Eliane Lustosa, BNDES director of capital markets, is working with Brazil’s banking and pension fund associations – Anbima and Abrapp respectively – to try to encourage private-sector financing of Brazilian infrastructure.
In a wide-ranging interview with Euromoney magazine, to be published in the February issue, Lustosa says the development bank – which is responsible for 15% of total lending to the private sector and has a balance sheet that is similar in size to the World Bank – is trying to lower its financial disbursements while supporting a larger number of projects and companies.
Squaring the circle of doing more with less means bringing in private-sector financing – with both the banking and institutional investor segments having complained about being crowded out in recent years.
Lustosa is now targeting the creation of new debenture instruments that would enable pension funds, and other institutional investors, to finance long-term projects.
Banks, too, will be encouraged by the government changing the interest rate charged by BNDES to the private sector. The bank will migrate to a new rate, called the TLP, equivalent to the five-year NTNB rate.
Previously the bank used a rate called the TJLP, which was set on a quarterly basis by the National Monetary Council; members include the head of the central bank and ministers of finance and planning.
That rate was set at substantial discount to the Selic, averaging 6% since the start of 2013 compared with the yield of five-year local currency bonds of 12%. The difference between the rate at which the government financed itself and market rates represented an effective subsidy to those companies granted TJLP loans.
This, combined with a change to the bank’s mission that emphasizes the creation of funds that will finance small and medium-sized companies that can demonstrate “social externalities” across a range of categories – including infrastructure, sustainability, health and education – should increase space for the private banks to compete.
Critics of BNDES have long argued that the lion’s share of its disbursements have been channelled to large Brazilian corporates that could finance themselves through the domestic and international capital markets.
However, in practice many of the large banks found themselves over-exposed to the large corporate sector in the latest downturn – which was complicated and exacerbated by the Lava Jato (Car Wash) corruption inquiry that led the financial distress of some of Brazil’s largest companies.
“The banks complained about being crowded out of the large corporate segment in the past, but I don’t think they are now ready to step in and finance these clients the way they would have been five years ago,” says one banking analyst.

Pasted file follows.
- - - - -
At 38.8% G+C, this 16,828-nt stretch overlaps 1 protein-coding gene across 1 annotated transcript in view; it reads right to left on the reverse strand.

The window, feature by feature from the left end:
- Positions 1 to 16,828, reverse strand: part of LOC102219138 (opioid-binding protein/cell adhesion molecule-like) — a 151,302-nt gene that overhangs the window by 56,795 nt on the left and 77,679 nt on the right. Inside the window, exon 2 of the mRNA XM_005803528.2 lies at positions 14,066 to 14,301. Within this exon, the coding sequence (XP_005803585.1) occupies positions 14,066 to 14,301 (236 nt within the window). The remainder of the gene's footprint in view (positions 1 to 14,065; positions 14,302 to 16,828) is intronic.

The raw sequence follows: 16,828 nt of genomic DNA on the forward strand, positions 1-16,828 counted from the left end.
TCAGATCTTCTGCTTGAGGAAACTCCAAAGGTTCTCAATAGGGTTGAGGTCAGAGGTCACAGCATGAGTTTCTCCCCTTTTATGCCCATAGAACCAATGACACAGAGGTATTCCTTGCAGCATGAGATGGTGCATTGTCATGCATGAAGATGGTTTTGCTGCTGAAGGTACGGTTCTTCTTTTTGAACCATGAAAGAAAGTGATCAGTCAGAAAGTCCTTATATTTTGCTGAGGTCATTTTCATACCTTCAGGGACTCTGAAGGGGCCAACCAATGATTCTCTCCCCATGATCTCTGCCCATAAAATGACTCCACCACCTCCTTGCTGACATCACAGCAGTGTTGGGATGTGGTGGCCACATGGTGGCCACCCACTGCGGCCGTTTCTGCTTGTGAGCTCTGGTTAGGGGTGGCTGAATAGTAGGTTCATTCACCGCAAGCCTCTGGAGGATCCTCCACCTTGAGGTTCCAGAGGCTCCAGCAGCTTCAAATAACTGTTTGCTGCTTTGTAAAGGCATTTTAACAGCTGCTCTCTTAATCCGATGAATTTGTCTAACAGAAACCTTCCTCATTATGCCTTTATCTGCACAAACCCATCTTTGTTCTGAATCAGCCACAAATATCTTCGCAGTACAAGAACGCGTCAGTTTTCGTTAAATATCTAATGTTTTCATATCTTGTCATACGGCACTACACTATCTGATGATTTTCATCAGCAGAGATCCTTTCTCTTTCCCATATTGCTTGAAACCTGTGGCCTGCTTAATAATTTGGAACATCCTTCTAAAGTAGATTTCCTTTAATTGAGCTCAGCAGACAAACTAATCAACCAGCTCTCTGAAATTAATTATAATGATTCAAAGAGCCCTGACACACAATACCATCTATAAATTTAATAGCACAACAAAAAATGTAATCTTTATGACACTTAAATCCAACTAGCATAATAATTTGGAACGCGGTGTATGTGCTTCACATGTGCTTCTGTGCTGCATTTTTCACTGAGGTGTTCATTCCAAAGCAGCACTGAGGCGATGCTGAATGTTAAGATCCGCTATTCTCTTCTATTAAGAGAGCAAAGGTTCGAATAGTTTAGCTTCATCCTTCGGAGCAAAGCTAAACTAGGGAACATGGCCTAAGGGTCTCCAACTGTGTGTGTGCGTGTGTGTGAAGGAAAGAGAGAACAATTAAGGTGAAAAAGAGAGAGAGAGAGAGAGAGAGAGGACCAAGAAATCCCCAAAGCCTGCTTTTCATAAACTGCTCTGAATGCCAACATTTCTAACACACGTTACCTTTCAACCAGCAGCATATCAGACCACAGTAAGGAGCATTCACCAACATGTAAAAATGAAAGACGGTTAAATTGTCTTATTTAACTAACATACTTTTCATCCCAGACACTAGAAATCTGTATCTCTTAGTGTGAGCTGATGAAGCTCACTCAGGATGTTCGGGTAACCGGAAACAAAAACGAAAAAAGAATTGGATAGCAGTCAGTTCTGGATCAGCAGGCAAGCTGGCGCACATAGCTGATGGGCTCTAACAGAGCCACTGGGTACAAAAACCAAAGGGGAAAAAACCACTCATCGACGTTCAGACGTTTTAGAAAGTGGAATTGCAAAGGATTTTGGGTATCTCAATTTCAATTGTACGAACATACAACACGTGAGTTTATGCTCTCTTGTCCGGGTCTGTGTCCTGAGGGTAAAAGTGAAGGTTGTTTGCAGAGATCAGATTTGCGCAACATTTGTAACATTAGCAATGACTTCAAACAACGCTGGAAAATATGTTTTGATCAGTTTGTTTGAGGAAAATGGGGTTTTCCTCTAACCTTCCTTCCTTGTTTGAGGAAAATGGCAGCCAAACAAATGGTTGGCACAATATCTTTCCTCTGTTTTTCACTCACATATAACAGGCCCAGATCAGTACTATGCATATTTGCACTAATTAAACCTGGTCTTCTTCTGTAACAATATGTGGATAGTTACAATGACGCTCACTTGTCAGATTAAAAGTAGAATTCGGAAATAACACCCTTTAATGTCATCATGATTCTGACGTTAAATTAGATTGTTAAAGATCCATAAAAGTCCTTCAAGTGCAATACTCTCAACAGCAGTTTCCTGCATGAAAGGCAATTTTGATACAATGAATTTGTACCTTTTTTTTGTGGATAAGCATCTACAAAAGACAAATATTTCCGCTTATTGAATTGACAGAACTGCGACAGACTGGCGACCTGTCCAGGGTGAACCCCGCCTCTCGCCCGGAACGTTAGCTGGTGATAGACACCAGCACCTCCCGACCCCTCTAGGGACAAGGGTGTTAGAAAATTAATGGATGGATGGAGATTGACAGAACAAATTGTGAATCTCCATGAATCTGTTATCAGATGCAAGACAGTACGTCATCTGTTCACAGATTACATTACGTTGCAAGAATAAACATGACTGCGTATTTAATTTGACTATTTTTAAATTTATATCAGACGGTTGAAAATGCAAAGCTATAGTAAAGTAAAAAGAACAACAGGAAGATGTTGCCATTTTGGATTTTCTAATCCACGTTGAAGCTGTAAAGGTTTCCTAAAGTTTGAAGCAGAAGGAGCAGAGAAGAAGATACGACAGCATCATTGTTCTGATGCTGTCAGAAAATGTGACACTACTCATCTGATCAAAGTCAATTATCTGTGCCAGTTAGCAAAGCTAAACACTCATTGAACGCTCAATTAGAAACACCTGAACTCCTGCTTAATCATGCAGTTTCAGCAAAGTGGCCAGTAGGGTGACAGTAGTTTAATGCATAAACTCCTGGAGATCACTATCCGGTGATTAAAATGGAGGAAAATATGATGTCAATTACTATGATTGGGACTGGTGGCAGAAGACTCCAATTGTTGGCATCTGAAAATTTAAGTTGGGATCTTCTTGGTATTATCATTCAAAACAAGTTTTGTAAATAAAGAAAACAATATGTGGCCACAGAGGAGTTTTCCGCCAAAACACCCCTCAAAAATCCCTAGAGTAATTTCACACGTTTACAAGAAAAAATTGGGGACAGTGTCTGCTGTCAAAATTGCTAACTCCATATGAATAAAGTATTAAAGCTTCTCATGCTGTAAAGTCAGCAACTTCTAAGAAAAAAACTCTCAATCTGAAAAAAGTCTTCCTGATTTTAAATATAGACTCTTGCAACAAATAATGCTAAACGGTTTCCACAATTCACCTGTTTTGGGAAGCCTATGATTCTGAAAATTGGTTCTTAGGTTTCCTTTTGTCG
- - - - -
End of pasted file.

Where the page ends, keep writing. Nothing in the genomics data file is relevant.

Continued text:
Meanwhile, Claudio Gallina, senior director and head of the South America and Caribbean region in the financial institutions group at Fitch Ratings, says the longer-term nature of the funding will prevent the banks financing these initiatives in any scale.
Despite the precipitous fall in Brazil’s Selic rate in recent years, the nominal rate is still 7.25% and the implementation of new risk-weighted capital regulations penalize long-tenor bank debt.
“It is very difficult for the banks to finance long-term infrastructure, and international investors have the dollar risk – the FX [issue] is difficult and very costly to manage,” says Gallina.
Maybe that is why Lustosa is targeting structures that bring in the institutional investors through local capital-markets issuance.
“There should be some instruments [developed] that help capital markets in an end of itself,” says Lustosa.
For example, BNDES has just launched an R$500 million fund to purchase debentures linked to renewable energy companies. The fund, managed by Vinci Partners, will be a mix of public and private finance.
“We chose Vinci and we have been discussing the idea with pension funds with the idea of having at least AA- ratings,” she adds.
Lustosa, who joined the bank in July 2016, is also exploring the possibility of securitizing BNDES’s large portfolio of projects to help develop the necessary liquidity in the market that will encourage a pipeline of new deals to explore going straight to market.
“There is a chicken and egg problem, but there are infrequent new issues and buyers tend to hold on to them,” she says.
“BNDES has lots in our portfolio and there could be a virtuous circle from bringing these projects to market, getting the market to finance them, which would create more liquidity and lead to more projects coming to the market and, ultimately, BNDES could finance more projects [by committing a smaller percentage of capital to a larger number of projects].”
However, not all the issues Lustosa is grappling with are technical. She says one of the biggest challenges to developing new pockets of liquidity for infrastructure finance, which will enable BNDES to step back from shouldering the vast majority of the financial commitment, is behavioural.
“We are trying to be creative at a time when, thanks to the Car Wash investigations, the responsibilities for individuals is high,” says Lustosa. “It’s difficult to find people [to authorize new approaches]. I keep asking, let’s come out from under the table.”
“It’s easier for a public servant to do nothing because then they are not going to be responsible for anything. It’s always easier to say no.
“So now we have an overshooting of that [approach] and people are afraid to take decisions. They are afraid – and it’s not just BNDES but also the regulatory agencies. We have to face that: it’s human. After all, the winner of [the 2017] Nobel prize for economics was a behavioural economist.”